Old Ulster rugby friends become foes for Challenge Cup final
David Humphreys and Alan Solomons go back a long time together - but tonight in south-west London they will be fierce rivals.
Neither man would probably have imagined such a scenario when they were guiding Ulster to domestic success during the early 2000s.
As captain and record points scorer, Humphreys was Ulster's fly-half talisman, combining his outstanding goalkicking with a tactical presence that made the province tough nuts to crack, especially during South African Solomons' coaching stint in Belfast between 2001 and 2004.
Ulster won the Celtic Cup under Solomons and they were also runners-up in the then Celtic League, while he oversaw a three-year unbeaten home Heineken Cup record. During that period, Ulster rose in the European rankings from 37th to 10th.
After Humphreys retired from playing in 2008 - he also won 72 caps for Ireland - he became Ulster's director of operations, with Solomons (pictured) having a brief spell at Northampton before heading home to take charge of Port Elizabeth-based Eastern Province Kings.
Since 2013, though, he has been head coach of Edinburgh, and Humphreys now runs the show at Aviva Premiership club Gloucester, therefore adding an intriguing sub-plot to tonight's European Challenge Cup final between the teams at Twickenham Stoop.
"I remember the first day Alan arrived at Ulster," Humphreys said.
"He sat the senior players down, explained what he wanted to do and told us things were going to change, and they did for the better.
"He has done something very similar at Edinburgh. He is an outstanding coach, he has been very successful in terms of taking teams and making them very successful.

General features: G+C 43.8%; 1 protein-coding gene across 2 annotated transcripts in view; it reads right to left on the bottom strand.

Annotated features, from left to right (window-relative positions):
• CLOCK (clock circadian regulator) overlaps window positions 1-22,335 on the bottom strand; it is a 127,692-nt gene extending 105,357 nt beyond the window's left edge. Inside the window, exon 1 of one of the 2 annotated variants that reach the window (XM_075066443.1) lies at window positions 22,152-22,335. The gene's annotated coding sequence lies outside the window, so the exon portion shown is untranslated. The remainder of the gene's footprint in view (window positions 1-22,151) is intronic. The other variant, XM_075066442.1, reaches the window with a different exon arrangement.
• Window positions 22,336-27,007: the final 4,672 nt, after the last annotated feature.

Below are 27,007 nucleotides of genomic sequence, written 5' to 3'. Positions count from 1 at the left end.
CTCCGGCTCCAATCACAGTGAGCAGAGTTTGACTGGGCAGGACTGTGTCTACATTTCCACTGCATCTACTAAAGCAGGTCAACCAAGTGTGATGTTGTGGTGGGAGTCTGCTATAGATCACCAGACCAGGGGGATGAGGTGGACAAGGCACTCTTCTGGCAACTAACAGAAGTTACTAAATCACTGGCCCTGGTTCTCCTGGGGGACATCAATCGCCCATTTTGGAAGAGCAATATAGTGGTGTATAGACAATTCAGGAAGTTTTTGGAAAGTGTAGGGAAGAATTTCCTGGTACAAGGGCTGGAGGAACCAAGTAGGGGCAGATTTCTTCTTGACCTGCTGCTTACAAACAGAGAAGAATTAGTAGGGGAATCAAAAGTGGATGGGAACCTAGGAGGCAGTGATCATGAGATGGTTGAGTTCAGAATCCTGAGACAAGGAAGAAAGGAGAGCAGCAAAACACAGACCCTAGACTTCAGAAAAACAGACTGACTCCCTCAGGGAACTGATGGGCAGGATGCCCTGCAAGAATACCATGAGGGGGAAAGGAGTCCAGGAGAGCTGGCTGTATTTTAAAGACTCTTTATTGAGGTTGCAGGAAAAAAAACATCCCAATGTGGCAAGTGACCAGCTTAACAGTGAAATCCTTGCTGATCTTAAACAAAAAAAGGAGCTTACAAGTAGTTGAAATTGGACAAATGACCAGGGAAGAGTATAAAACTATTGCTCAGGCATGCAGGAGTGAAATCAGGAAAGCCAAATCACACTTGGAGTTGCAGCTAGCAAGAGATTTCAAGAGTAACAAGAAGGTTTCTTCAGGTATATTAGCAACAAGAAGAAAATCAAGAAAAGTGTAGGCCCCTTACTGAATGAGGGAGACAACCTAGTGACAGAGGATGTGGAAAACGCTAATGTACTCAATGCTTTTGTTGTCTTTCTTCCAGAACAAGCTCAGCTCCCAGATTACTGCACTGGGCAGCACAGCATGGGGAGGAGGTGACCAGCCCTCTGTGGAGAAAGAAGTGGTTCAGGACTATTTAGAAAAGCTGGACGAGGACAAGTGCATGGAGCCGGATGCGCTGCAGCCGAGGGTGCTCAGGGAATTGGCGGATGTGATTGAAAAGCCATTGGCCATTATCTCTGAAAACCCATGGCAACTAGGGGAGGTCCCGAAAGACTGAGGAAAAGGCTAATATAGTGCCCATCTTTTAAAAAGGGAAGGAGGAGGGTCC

"Edinburgh have always played some really good rugby and been a difficult team to play against, but what he has done is change the way they play.
"They have a strong set-piece, a strong defence, a very good kicking game and they are more conservative compared to Edinburgh teams of the past.
"The biggest reflection is where he has taken them in terms of the league table in the PRO12. Alan is very clear on what he wants. I'm pretty sure he has adopted the same mindset with Edinburgh.
"We know we will play against a highly-motivated and organised Edinburgh side which will require us to play at our very best to be successful."
Gloucester's bid for European glory, though, will be assisted by the presence of Scotland captain Greig Laidlaw in their starting line-up.
Laidlaw moved to Kingsholm last summer after spending seven years with Edinburgh, during which time he made close to 150 appearances and established himself as one of the northern hemisphere's leading scrum-halves.
Humphreys added: "Edinburgh have had quite a big change in personnel over the last couple of seasons with Alan's arrival, but the advantage we've had is Greig Laidlaw and his in-depth knowledge of how they play.
"We know where their strengths are, and we know their weaknesses.
"Sam Hidalgo-Clyne (Edinburgh's highly-rated number nine and Laidlaw's opposite number) is one of the future superstars of the game.
"We had heard the name but he is not someone I knew before this year, but when you look at his performances he has been outstanding.
"But if we go out and perform to our very best, if we produce a performance at the same level as we did against (Challenge Cup semi-final opponents) Exeter, it will take a very good performance from Edinburgh to beat us."